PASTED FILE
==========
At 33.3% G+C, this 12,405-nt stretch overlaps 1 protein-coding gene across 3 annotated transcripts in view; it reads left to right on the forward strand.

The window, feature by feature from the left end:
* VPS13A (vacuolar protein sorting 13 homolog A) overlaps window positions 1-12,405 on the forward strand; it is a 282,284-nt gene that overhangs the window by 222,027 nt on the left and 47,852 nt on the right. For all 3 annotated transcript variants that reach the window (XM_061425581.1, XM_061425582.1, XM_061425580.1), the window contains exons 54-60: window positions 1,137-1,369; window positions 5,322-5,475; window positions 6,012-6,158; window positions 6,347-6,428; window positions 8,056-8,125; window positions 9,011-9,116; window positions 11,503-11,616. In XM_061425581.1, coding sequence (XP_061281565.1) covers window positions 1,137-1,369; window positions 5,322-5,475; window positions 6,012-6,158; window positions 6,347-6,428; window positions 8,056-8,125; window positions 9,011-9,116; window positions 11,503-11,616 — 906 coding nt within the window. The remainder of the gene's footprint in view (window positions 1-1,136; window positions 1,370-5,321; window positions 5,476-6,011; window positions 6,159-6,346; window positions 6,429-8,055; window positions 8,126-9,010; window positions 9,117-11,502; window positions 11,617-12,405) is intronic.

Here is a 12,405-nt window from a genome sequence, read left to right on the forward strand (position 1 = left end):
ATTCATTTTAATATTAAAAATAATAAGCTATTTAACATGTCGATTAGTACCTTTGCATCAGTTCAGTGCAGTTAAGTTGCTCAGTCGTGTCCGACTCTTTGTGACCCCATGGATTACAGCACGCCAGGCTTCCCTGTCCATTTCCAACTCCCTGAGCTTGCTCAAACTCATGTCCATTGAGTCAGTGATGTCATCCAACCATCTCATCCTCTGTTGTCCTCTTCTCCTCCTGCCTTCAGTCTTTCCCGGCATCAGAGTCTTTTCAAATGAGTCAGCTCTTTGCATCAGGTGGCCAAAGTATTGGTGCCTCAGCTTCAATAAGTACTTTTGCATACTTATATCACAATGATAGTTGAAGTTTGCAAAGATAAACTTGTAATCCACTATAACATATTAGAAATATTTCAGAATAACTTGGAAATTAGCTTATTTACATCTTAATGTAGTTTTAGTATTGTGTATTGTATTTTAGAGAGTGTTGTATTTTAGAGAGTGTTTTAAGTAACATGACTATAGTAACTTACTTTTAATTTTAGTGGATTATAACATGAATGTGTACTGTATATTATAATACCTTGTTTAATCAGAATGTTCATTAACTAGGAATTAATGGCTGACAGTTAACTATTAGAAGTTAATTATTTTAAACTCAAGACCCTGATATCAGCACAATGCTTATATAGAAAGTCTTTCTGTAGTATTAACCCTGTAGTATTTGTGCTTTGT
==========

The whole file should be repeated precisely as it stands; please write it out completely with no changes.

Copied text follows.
At 33.3% G+C, this 12,405-nt stretch overlaps 1 protein-coding gene across 3 annotated transcripts in view; it reads left to right on the forward strand.

The window, feature by feature from the left end:
* VPS13A (vacuolar protein sorting 13 homolog A) overlaps window positions 1-12,405 on the forward strand; it is a 282,284-nt gene that overhangs the window by 222,027 nt on the left and 47,852 nt on the right. For all 3 annotated transcript variants that reach the window (XM_061425581.1, XM_061425582.1, XM_061425580.1), the window contains exons 54-60: window positions 1,137-1,369; window positions 5,322-5,475; window positions 6,012-6,158; window positions 6,347-6,428; window positions 8,056-8,125; window positions 9,011-9,116; window positions 11,503-11,616. In XM_061425581.1, coding sequence (XP_061281565.1) covers window positions 1,137-1,369; window positions 5,322-5,475; window positions 6,012-6,158; window positions 6,347-6,428; window positions 8,056-8,125; window positions 9,011-9,116; window positions 11,503-11,616 — 906 coding nt within the window. The remainder of the gene's footprint in view (window positions 1-1,136; window positions 1,370-5,321; window positions 5,476-6,011; window positions 6,159-6,346; window positions 6,429-8,055; window positions 8,126-9,010; window positions 9,117-11,502; window positions 11,617-12,405) is intronic.

Here is a 12,405-nt window from a genome sequence, read left to right on the forward strand (position 1 = left end):
ATTCATTTTAATATTAAAAATAATAAGCTATTTAACATGTCGATTAGTACCTTTGCATCAGTTCAGTGCAGTTAAGTTGCTCAGTCGTGTCCGACTCTTTGTGACCCCATGGATTACAGCACGCCAGGCTTCCCTGTCCATTTCCAACTCCCTGAGCTTGCTCAAACTCATGTCCATTGAGTCAGTGATGTCATCCAACCATCTCATCCTCTGTTGTCCTCTTCTCCTCCTGCCTTCAGTCTTTCCCGGCATCAGAGTCTTTTCAAATGAGTCAGCTCTTTGCATCAGGTGGCCAAAGTATTGGTGCCTCAGCTTCAATAAGTACTTTTGCATACTTATATCACAATGATAGTTGAAGTTTGCAAAGATAAACTTGTAATCCACTATAACATATTAGAAATATTTCAGAATAACTTGGAAATTAGCTTATTTACATCTTAATGTAGTTTTAGTATTGTGTATTGTATTTTAGAGAGTGTTGTATTTTAGAGAGTGTTTTAAGTAACATGACTATAGTAACTTACTTTTAATTTTAGTGGATTATAACATGAATGTGTACTGTATATTATAATACCTTGTTTAATCAGAATGTTCATTAACTAGGAATTAATGGCTGACAGTTAACTATTAGAAGTTAATTATTTTAAACTCAAGACCCTGATATCAGCACAATGCTTATATAGAAAGTCTTTCTGTAGTATTAACCCTGTAGTATTTGTGCTTTGT